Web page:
For the past three decades, movies and television shows have asked about this line in some form or another. Tron (1982) and WarGames (1983) ask these questions. In QuestWorld, seen in The Real Adventures of Jonny Quest (1996), sometimes the characters get trapped in the virtual world. The Matrix trilogy showed us that virtual worlds can be more real than the real world. In Sword Art Online (2009) the same ideas from QuestWorld are revisited on a grander scale. All of these stories examine these issues much more effectively than Leveling Up or N3.

As a lifelong gamer, I’m not sure if these are the most interesting questions for pop culture to ask about video games. To me, the line between fantasy and reality seems clear. I recognize the many realities of video games and the many fantasies of reality. In fact, the more I play video games, the line between the two becomes clearer, not blurrier.

And for the many gamer friends I have, it seems they know where that line is as well.

But to outsiders, perhaps this is not only the most interesting line of questions to ask, but also the most vital. After all, how can somebody who spends hours killing something in a virtual world not be affected by it? How can video games not teach people how to kill and destroy? This line of questioning isn’t a casual one either. As a mass communication researcher, I am well-versed in the line of research investigating the effects of video games, particularly in the area of violence. For some, it’s clear that video games do influence people to be violent.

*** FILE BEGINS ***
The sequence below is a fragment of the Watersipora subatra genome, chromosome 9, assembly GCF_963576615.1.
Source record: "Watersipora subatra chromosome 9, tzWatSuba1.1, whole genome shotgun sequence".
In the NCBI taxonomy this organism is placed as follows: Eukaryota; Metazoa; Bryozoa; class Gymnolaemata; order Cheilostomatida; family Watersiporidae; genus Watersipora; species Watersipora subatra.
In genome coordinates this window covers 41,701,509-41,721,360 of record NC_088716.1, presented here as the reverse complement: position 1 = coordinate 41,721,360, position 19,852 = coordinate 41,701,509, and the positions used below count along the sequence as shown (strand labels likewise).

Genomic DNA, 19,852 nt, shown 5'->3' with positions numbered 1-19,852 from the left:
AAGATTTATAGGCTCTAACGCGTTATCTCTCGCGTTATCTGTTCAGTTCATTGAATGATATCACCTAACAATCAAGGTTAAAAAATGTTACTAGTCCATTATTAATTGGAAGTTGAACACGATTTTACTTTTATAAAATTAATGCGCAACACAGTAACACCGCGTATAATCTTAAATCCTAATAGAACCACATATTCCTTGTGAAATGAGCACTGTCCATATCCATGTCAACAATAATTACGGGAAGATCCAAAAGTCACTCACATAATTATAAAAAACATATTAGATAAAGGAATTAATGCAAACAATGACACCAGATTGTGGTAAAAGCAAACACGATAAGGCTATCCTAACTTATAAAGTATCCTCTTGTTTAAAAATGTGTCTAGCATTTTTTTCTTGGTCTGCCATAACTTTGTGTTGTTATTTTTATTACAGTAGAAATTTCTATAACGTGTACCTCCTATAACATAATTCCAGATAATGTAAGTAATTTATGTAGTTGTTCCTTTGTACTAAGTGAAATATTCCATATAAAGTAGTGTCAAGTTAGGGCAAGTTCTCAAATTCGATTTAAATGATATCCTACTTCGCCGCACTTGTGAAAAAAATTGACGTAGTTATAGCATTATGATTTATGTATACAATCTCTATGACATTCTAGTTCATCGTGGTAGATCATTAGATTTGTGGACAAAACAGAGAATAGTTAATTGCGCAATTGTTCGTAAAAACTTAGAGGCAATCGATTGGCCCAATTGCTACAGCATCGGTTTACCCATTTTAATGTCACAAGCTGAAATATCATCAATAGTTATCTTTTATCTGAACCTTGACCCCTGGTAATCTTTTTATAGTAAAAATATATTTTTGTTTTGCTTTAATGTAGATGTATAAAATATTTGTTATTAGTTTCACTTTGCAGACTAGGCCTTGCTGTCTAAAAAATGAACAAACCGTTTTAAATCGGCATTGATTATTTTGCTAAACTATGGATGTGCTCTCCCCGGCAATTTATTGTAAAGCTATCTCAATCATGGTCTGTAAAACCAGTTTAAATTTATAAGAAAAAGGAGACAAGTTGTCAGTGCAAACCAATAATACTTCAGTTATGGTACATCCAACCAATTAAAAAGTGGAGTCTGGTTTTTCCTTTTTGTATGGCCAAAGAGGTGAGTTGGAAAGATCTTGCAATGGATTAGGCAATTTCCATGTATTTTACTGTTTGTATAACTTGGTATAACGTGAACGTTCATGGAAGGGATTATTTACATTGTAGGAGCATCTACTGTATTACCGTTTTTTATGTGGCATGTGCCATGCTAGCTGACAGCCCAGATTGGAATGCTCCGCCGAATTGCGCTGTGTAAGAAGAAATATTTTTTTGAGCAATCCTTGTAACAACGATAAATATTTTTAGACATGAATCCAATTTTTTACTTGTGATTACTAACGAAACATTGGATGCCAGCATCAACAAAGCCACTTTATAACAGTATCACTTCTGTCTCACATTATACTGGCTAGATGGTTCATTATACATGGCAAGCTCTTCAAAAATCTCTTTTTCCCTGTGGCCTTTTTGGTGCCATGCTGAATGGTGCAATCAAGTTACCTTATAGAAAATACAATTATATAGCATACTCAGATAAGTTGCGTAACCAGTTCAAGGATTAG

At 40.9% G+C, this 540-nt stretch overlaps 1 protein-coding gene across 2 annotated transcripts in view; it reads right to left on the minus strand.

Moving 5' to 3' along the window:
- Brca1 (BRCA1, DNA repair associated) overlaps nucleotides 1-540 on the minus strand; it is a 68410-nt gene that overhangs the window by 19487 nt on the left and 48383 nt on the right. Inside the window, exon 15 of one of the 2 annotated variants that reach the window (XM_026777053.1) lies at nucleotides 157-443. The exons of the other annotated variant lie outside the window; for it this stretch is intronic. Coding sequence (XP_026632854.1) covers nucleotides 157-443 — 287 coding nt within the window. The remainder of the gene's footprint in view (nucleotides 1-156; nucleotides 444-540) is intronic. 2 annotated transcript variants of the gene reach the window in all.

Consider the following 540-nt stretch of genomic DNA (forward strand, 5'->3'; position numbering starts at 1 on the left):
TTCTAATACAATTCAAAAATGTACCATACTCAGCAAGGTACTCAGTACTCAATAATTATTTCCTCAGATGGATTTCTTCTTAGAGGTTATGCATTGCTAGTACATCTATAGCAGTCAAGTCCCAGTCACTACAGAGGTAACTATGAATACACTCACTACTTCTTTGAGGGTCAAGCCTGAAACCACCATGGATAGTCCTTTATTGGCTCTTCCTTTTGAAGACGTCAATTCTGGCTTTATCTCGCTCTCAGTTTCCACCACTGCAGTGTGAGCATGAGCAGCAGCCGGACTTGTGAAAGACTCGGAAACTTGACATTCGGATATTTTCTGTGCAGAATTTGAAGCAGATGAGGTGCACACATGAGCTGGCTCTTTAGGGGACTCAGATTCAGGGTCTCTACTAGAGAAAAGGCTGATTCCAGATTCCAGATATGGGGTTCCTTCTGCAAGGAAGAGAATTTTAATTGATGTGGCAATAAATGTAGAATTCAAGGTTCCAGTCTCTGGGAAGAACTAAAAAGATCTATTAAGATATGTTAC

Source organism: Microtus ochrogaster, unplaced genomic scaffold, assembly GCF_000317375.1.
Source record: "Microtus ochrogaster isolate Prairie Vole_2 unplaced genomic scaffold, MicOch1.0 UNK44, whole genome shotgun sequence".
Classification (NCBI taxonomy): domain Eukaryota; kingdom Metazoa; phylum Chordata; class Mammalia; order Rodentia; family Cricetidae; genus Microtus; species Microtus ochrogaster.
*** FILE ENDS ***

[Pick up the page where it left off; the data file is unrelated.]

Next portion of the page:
But as somebody with a PhD in mass communication, who’s looked at these research reports, I find the evidence the people get the lines between video games and reality confused shoddy, weak, and overextended.

A better question

This isn’t to say that pop culture shouldn’t explore these issues of fantasy and reality in video games. For some people, these are important questions to ask. But as a gamer, plays like Leveling Up and Neighborhood 3 are asking level 1 questions about fantasy and reality. And the conclusion to that level is this: yes, virtual worlds can be both real and fake, just as the physical world is both real and fake.